Mystery of the Shastri papers

The Netaji mystery is over. Most of the files pertaining to his death or disappearance are now in the public domain. Damp squibs! No nefarious Nehru hand; no secret epistle to Attlee (a recent WhatsApp forgery); no capture by the Soviets; no incognito life as a sadhu in Faizabad.

As three probe teams had found long ago but failed to convince the conspiracy theorists, Subhas Bose had died in a plane crash in Formosa, now Taiwan, while fleeing the victorious Allied armies. He was probably headed for Russia, so as to escape capture by the British who had declared him a war criminal. The only mystery that remains is: what happened to the treasure that he was carrying on board?

Illustration: Bhaskaran Illustration: Bhaskaran

The BJP had been alleging that the Congress regimes had kept the Netaji papers secret because they contained evidence to show that Nehru either had a hand in his disappearance or knew that he was alive after the crash. Now the papers, declassified by the Narendra Modi regime at the Centre and the Trinamool regime in Kolkata, have nothing of the kind to show.

It is the turn of the Shastri papers now. Lal Bahadur Shastri, if you recall, was found dead in bed, hours after signing an accord with Pakistan president Ayub Khan in Tashkent, where the Soviets had called the two for brokering a peace deal after the 1965 war. They said he had had a heart attack, but the family said he had been hale and hearty, and that he might have been poisoned.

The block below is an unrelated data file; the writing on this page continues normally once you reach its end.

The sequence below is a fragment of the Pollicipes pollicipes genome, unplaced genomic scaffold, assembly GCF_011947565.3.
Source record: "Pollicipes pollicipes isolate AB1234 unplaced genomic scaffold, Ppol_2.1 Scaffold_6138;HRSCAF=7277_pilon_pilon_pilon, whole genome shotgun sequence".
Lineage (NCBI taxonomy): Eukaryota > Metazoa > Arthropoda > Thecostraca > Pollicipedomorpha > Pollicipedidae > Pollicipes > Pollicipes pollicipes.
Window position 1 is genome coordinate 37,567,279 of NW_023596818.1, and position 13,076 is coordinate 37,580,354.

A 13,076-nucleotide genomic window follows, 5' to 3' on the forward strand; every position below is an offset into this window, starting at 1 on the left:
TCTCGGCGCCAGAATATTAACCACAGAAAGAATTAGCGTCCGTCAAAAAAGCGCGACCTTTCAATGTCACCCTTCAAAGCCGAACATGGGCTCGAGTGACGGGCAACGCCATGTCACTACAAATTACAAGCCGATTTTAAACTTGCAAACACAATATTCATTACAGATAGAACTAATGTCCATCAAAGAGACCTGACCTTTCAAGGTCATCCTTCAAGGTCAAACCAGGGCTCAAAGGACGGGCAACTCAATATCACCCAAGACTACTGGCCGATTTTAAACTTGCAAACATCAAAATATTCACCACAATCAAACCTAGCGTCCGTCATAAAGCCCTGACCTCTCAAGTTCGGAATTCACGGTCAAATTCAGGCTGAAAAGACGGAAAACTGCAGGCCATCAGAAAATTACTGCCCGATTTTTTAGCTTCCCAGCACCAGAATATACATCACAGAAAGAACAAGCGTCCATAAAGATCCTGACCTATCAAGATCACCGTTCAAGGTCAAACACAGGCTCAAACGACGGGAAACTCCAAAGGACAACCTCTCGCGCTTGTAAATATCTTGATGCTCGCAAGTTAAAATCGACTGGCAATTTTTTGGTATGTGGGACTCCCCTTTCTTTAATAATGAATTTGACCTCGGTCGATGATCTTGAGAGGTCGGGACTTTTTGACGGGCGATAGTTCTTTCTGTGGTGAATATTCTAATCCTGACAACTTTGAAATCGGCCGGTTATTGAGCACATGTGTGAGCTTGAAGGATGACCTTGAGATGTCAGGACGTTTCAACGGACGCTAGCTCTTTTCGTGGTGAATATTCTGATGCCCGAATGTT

Conspiracy theorists suspected the hand of his successor Indira Gandhi, who, they said, had Russian friends. (Actually she made friends with Russia only after she became PM, and after she found the Americans too demanding when she asked for wheat.) A parliamentary probe headed by Raj Narain, her bitter critic who would later unseat her, found nothing of the kind. Strangely, the Narain probe papers, too, are now missing.

Later, a former CIA spy Robert Crowley told journalist Gregory Douglas that the CIA, which wanted to stop India’s atom bomb programme, had killed Shastri, as also the bomb-maker Homi Bhabha a few days later in an air crash in the Alps. Bullshit! If the CIA wanted to stop the bomb, they should have killed Indira Gandhi. Shastri was against the bomb (he had expressly prohibited Bhabha who, peeved, announced on radio that he could make it), and Indira was for the bomb. Secondly, Bhabha had changed his flight plan at the last minute because of a colleague’s death. It is impossible even for the CIA to sabotage an impromptu trip.

Hopefully, we will know the truth about Shastri soon. The central information commissioner has ordered that the Shastri papers be shown to the prime minister and the home minister who may decide whether those may be shown to us.

Secret files and devices are like unpeeled onions. They look enigmatic, but when you peel them, you get nothing but tears. Remember what happened to the mysterious time capsule containing free India’s achievements that Indira Gandhi had buried in the Red Fort in 1973? It was meant to be taken out after 1,000 years, but the opposition, alleging that it contained material deifying the Nehru family, exhumed it after they came to power defeating her in 1977—only to find a few honest records of the national movement and the first 25 years of freedom, and such toys as a mini model of the Vijayanta tank.

The funny part was that she had spent Rs 8,000 to bury the capsule, whereas the Janata government spent Rs 58,000 to exhume it. Modi, too, has got a similar time capsule buried in the Sabarmati Ashram, and the Congress has vowed to exhume it, if voted to power.

That leaves only one more onion—the Henderson Brooks report on the war with China which the BJP, before they came to power, had promised to show us.